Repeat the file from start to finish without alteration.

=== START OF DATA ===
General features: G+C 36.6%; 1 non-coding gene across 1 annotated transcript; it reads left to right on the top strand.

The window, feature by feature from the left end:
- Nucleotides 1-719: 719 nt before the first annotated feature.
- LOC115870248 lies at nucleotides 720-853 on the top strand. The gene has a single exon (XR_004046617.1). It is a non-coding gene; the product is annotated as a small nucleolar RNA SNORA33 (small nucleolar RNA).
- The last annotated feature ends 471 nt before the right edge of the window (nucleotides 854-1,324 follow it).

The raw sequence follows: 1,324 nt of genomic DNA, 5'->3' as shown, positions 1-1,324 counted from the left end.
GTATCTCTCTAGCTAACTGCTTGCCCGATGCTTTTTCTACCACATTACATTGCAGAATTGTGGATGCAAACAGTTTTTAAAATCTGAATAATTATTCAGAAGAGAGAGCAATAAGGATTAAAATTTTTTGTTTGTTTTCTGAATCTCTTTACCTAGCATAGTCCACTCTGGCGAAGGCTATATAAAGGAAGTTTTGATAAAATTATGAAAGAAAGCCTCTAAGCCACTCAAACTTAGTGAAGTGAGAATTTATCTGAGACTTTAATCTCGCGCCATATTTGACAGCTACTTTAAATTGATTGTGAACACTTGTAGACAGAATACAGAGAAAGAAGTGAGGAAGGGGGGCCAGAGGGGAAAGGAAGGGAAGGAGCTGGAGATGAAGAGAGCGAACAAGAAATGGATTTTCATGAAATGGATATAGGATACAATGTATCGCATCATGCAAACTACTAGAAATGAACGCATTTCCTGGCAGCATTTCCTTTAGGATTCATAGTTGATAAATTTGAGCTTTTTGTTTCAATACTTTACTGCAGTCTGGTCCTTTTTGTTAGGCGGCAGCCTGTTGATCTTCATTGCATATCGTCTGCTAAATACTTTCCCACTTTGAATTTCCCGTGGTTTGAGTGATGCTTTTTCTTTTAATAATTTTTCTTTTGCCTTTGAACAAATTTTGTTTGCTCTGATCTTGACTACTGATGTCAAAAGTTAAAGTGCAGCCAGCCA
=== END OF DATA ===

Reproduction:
General features: G+C 36.6%; 1 non-coding gene across 1 annotated transcript; it reads left to right on the top strand.

The window, feature by feature from the left end:
- Nucleotides 1-719: 719 nt before the first annotated feature.
- LOC115870248 lies at nucleotides 720-853 on the top strand. The gene has a single exon (XR_004046617.1). It is a non-coding gene; the product is annotated as a small nucleolar RNA SNORA33 (small nucleolar RNA).
- The last annotated feature ends 471 nt before the right edge of the window (nucleotides 854-1,324 follow it).

The raw sequence follows: 1,324 nt of genomic DNA, 5'->3' as shown, positions 1-1,324 counted from the left end.
GTATCTCTCTAGCTAACTGCTTGCCCGATGCTTTTTCTACCACATTACATTGCAGAATTGTGGATGCAAACAGTTTTTAAAATCTGAATAATTATTCAGAAGAGAGAGCAATAAGGATTAAAATTTTTTGTTTGTTTTCTGAATCTCTTTACCTAGCATAGTCCACTCTGGCGAAGGCTATATAAAGGAAGTTTTGATAAAATTATGAAAGAAAGCCTCTAAGCCACTCAAACTTAGTGAAGTGAGAATTTATCTGAGACTTTAATCTCGCGCCATATTTGACAGCTACTTTAAATTGATTGTGAACACTTGTAGACAGAATACAGAGAAAGAAGTGAGGAAGGGGGGCCAGAGGGGAAAGGAAGGGAAGGAGCTGGAGATGAAGAGAGCGAACAAGAAATGGATTTTCATGAAATGGATATAGGATACAATGTATCGCATCATGCAAACTACTAGAAATGAACGCATTTCCTGGCAGCATTTCCTTTAGGATTCATAGTTGATAAATTTGAGCTTTTTGTTTCAATACTTTACTGCAGTCTGGTCCTTTTTGTTAGGCGGCAGCCTGTTGATCTTCATTGCATATCGTCTGCTAAATACTTTCCCACTTTGAATTTCCCGTGGTTTGAGTGATGCTTTTTCTTTTAATAATTTTTCTTTTGCCTTTGAACAAATTTTGTTTGCTCTGATCTTGACTACTGATGTCAAAAGTTAAAGTGCAGCCAGCCA